Guinea Pigs & Humans - We Have A Lot More In Common Than Evolutionists Would Think

Toxicologists like myself make a living out of evaluating the impact of chemical exposures and other insults on the health of laboratory animals (we can't test humans after all). Rats and mice, members of the evolutionary order Rodentia, make up a large majority of these experimental animals. Ken Boschert, a veterinarian with Washington University's division of comparative medicine and the operator of a Web site called Net Vet ( estimates that 99 percent of experimental animals nowadays are rats and mice, which are small, cheap to feed, and reproduce quickly. Rats and mice are also believed to share a closer evolutionary lineage to humans than other non-primate mammals.

Racism: Human "Races" or "One Blood"?

"There is no way to understand the cultural cancer of racism until we seriously read the Bible. For this breathtaking collection of 66 books is completely silent on our modern concept of "races". Tragically, blacks, Orientals, whites—all of us—have been pushed into "boxes" (the metaphor for which is the stinking, grisly railroad car...of the Holocaust) and we have forgotten that God has "made of one blood all nations of men." (Acts 17:26). 1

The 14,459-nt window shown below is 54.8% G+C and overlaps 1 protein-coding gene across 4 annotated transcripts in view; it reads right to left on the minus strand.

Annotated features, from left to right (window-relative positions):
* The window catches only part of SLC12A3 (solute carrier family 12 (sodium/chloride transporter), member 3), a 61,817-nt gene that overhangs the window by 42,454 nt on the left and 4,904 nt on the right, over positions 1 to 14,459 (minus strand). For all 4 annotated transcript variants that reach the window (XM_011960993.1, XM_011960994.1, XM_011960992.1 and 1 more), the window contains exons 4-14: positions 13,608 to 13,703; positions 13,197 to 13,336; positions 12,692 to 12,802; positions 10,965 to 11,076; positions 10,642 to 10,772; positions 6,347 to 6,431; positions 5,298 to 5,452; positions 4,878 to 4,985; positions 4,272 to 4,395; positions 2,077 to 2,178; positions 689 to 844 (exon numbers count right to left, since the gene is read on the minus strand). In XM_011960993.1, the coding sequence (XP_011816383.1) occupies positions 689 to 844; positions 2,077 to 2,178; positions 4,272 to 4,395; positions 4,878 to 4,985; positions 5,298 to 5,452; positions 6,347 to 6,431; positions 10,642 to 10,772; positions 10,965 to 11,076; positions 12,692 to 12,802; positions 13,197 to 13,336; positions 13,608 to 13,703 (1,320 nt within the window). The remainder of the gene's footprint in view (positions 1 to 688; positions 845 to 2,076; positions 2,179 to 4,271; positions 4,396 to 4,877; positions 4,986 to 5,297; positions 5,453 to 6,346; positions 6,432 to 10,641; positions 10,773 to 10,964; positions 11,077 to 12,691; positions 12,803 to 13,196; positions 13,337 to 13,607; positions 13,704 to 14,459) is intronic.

Review of Replacing Darwin: The New Origin of Species by Nathaniel T. Jeanson

Dr. Nathaniel Jeanson's new book Replacing Darwin: the New Origin of Species 1 was released in October of 2017. Jeanson holds a doctorate in cell and developmental biology from Harvard (2009). He joined the staff at the Institute for Creation Research (ICR) in 2009 but has since moved to Answers in Genesis (AIG) where he is a research biologist, author, and speaker. Jeanson has written numerous lay articles, book chapters, and technical papers in secular and creationist journals. 2 He has also debated several evolutionists. 3  

In Replacing Darwin, Jeanson shows how the known data and principles of genetics fit biblical history as understood by young earth creationists (YECs). He develops a testable model of speciation consistent with Genesis and makes predictions. Jeason provides sufficient backgrounds in basic biochemistry and genetics for non-specialists to grasp his arguments. He has uncovered interesting relationships between speciation and time for several biological families.

The book includes copious endnotes and graphical illustrations, references, a glossary, but no index.

The following review will cover the book chapter by chapter.